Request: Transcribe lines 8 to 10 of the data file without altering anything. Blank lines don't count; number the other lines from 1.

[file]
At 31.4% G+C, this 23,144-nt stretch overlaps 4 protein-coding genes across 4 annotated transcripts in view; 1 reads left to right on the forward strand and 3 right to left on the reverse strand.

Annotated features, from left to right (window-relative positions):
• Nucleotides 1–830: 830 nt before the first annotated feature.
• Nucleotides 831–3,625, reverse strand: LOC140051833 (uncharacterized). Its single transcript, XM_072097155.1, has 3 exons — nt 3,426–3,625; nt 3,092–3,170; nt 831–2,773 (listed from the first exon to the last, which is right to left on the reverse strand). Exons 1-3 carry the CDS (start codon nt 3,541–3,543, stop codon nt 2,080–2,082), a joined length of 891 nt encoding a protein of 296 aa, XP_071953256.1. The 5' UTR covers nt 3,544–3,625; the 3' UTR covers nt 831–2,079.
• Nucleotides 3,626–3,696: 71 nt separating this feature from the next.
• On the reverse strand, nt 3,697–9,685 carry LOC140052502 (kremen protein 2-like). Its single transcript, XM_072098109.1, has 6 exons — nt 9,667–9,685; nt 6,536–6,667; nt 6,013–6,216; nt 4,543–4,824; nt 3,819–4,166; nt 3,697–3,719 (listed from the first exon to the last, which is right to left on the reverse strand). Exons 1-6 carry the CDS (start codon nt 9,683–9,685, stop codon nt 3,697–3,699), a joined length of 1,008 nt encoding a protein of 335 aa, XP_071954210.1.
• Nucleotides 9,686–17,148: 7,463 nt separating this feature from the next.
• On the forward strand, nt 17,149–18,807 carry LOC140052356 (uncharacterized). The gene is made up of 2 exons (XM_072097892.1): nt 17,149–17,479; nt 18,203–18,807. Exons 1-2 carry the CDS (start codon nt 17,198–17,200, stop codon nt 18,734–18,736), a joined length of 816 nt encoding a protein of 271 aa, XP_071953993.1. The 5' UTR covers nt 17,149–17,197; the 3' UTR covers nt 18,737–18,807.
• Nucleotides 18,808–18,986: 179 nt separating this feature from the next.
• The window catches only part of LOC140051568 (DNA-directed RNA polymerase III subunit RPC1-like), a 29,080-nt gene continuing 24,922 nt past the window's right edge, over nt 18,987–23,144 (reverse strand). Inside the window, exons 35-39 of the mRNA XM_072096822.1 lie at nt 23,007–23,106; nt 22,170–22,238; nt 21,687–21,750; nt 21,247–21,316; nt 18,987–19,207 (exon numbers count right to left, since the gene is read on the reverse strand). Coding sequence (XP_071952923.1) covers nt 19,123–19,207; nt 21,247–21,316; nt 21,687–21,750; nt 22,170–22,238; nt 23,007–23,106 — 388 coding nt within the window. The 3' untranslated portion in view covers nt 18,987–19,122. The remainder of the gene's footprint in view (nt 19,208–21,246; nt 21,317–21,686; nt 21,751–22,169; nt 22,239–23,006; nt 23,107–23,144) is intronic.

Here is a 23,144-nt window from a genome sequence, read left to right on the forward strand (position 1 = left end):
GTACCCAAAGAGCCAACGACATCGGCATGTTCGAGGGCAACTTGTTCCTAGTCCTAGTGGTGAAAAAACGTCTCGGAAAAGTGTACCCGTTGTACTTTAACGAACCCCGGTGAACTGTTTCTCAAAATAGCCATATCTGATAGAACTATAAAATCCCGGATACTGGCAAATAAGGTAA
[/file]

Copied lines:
• On the forward strand, nt 17,149–18,807 carry LOC140052356 (uncharacterized). The gene is made up of 2 exons (XM_072097892.1): nt 17,149–17,479; nt 18,203–18,807. Exons 1-2 carry the CDS (start codon nt 17,198–17,200, stop codon nt 18,734–18,736), a joined length of 816 nt encoding a protein of 271 aa, XP_071953993.1. The 5' UTR covers nt 17,149–17,197; the 3' UTR covers nt 18,737–18,807.
• Nucleotides 18,808–18,986: 179 nt separating this feature from the next.
• The window catches only part of LOC140051568 (DNA-directed RNA polymerase III subunit RPC1-like), a 29,080-nt gene continuing 24,922 nt past the window's right edge, over nt 18,987–23,144 (reverse strand). Inside the window, exons 35-39 of the mRNA XM_072096822.1 lie at nt 23,007–23,106; nt 22,170–22,238; nt 21,687–21,750; nt 21,247–21,316; nt 18,987–19,207 (exon numbers count right to left, since the gene is read on the reverse strand). Coding sequence (XP_071952923.1) covers nt 19,123–19,207; nt 21,247–21,316; nt 21,687–21,750; nt 22,170–22,238; nt 23,007–23,106 — 388 coding nt within the window. The 3' untranslated portion in view covers nt 18,987–19,122. The remainder of the gene's footprint in view (nt 19,208–21,246; nt 21,317–21,686; nt 21,751–22,169; nt 22,239–23,006; nt 23,107–23,144) is intronic.